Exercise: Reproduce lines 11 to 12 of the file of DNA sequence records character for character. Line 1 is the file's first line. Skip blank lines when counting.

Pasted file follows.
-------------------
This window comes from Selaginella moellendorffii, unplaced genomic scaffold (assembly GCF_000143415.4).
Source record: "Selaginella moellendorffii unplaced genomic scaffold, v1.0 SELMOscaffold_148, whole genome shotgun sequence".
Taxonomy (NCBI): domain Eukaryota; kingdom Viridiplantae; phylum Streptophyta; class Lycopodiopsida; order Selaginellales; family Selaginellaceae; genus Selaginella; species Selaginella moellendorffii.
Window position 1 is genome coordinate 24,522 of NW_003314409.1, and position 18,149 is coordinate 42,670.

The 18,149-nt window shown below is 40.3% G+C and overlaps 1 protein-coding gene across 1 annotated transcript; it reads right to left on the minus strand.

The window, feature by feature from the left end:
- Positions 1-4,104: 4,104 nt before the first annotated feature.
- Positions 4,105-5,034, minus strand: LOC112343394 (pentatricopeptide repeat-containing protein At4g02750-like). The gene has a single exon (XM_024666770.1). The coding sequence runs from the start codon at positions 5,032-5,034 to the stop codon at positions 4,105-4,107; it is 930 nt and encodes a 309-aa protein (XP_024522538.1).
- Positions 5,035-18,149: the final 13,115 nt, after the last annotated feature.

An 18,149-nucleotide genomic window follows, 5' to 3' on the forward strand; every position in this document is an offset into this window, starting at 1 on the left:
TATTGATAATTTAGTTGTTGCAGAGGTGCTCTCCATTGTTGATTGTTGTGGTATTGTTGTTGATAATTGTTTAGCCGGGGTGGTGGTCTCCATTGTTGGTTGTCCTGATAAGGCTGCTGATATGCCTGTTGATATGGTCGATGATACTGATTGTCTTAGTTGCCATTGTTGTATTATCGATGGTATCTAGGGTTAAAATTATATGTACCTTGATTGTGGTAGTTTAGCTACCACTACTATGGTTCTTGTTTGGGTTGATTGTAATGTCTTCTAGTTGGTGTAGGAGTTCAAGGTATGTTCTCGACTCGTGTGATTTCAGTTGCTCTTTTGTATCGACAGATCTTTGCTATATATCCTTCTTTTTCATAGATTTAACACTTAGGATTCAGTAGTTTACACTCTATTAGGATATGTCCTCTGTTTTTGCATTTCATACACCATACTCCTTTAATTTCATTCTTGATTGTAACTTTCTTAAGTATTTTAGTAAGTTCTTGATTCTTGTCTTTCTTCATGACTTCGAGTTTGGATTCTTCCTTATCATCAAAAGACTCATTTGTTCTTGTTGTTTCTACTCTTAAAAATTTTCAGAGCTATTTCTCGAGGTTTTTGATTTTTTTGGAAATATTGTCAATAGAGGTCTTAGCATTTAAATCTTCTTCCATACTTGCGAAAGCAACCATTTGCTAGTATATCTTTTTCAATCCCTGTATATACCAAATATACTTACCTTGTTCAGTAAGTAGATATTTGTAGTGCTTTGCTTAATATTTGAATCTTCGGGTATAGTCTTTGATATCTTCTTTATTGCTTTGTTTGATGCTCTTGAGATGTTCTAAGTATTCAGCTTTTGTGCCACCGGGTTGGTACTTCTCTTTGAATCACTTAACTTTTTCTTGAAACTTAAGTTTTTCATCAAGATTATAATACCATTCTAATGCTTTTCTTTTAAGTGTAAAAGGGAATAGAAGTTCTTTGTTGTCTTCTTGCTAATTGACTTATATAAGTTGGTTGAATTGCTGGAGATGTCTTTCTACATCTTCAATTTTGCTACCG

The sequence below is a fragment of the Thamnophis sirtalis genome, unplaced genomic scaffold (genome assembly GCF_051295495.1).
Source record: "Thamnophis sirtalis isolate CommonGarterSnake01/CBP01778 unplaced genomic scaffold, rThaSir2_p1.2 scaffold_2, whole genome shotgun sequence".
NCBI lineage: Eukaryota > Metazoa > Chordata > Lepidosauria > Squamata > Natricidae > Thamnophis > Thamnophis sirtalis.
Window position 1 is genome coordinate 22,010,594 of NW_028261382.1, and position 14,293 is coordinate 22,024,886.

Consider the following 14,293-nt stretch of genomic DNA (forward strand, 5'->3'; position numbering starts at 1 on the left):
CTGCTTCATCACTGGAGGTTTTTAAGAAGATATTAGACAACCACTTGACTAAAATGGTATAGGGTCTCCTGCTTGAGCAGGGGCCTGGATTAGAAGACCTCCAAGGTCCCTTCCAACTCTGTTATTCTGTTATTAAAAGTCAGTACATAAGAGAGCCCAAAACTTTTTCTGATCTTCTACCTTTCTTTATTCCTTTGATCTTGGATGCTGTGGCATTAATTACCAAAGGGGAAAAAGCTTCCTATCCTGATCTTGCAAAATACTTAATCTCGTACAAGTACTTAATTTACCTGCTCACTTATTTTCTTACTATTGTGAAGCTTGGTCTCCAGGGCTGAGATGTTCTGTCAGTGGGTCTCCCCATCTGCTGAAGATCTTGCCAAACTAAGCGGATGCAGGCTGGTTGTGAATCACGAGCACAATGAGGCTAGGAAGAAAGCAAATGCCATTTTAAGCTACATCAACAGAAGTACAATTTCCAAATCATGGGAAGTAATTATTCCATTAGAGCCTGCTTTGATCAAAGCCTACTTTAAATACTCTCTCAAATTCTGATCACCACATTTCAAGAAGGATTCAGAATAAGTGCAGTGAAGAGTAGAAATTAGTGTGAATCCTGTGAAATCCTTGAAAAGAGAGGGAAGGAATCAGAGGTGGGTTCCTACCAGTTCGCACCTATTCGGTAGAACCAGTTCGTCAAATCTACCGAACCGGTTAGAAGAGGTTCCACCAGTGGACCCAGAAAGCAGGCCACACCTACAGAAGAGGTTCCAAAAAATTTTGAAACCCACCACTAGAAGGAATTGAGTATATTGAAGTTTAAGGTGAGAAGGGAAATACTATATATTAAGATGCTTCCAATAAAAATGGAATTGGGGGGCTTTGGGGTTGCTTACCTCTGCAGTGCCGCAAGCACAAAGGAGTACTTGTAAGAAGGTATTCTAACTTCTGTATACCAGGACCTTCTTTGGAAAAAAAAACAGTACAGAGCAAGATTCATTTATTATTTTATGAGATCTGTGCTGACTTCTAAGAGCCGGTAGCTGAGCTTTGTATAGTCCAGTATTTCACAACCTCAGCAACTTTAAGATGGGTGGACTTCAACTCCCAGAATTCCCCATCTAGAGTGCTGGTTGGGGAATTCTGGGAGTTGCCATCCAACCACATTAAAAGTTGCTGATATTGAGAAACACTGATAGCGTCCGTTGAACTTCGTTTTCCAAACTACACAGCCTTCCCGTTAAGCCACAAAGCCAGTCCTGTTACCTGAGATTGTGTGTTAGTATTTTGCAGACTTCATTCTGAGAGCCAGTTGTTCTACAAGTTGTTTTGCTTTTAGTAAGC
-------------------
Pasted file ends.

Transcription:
TATTGATAATTTAGTTGTTGCAGAGGTGCTCTCCATTGTTGATTGTTGTGGTATTGTTGTTGATAATTGTTTAGCCGGGGTGGTGGTCTCCATTGTTGGTTGTCCTGATAAGGCTGCTGATATGCCTGTTGATATGGTCGATGATACTGATTGTCTTAGTTGCCATTGTTGTATTATCGATGGTATCTAGGGTTAAAATTATATGTACCTTGATTGTGGTAGTTTAGCTACCACTACTATGGTTCTTGTTTGGGTTGATTGTAATGTCTTCTAGTTGGTGTAGGAGTTCAAGGTATGTTCTCGACTCGTGTGATTTCAGTTGCTCTTTTGTATCGACAGATCTTTGCTATATATCCTTCTTTTTCATAGATTTAACACTTAGGATTCAGTAGTTTACACTCTATTAGGATATGTCCTCTGTTTTTGCATTTCATACACCATACTCCTTTAATTTCATTCTTGATTGTAACTTTCTTAAGTATTTTAGTAAGTTCTTGATTCTTGTCTTTCTTCATGACTTCGAGTTTGGATTCTTCCTTATCATCAAAAGACTCATTTGTTCTTGTTGTTTCTACTCTTAAAAATTTTCAGAGCTATTTCTCGAGGTTTTTGATTTTTTTGGAAATATTGTCAATAGAGGTCTTAGCATTTAAATCTTCTTCCATACTTGCGAAAGCAACCATTTGCTAGTATATCTTTTTCAATCCCTGTATATACCAAATATACTTACCTTGTTCAGTAAGTAGATATTTGTAGTGCTTTGCTTAATATTTGAATCTTCGGGTATAGTCTTTGATATCTTCTTTATTGCTTTGTTTGATGCTCTTGAGATGTTCTAAGTATTCAGCTTTTGTGCCACCGGGTTGGTACTTCTCTTTGAATCACTTAACTTTTTCTTGAAACTTAAGTTTTTCATCAAGATTATAATACCATTCTAATGCTTTTCTTTTAAGTGTAAAAGGGAATAGAAGTTCTTTGTTGTCTTCTTGCTAATTGACTTATATAAGTTGGTTGAATTGCTGGAGATGTCTTTCTACATCTTCAATTTTGCTACCG

The sequence below is a fragment of the Thamnophis sirtalis genome, unplaced genomic scaffold (genome assembly GCF_051295495.1).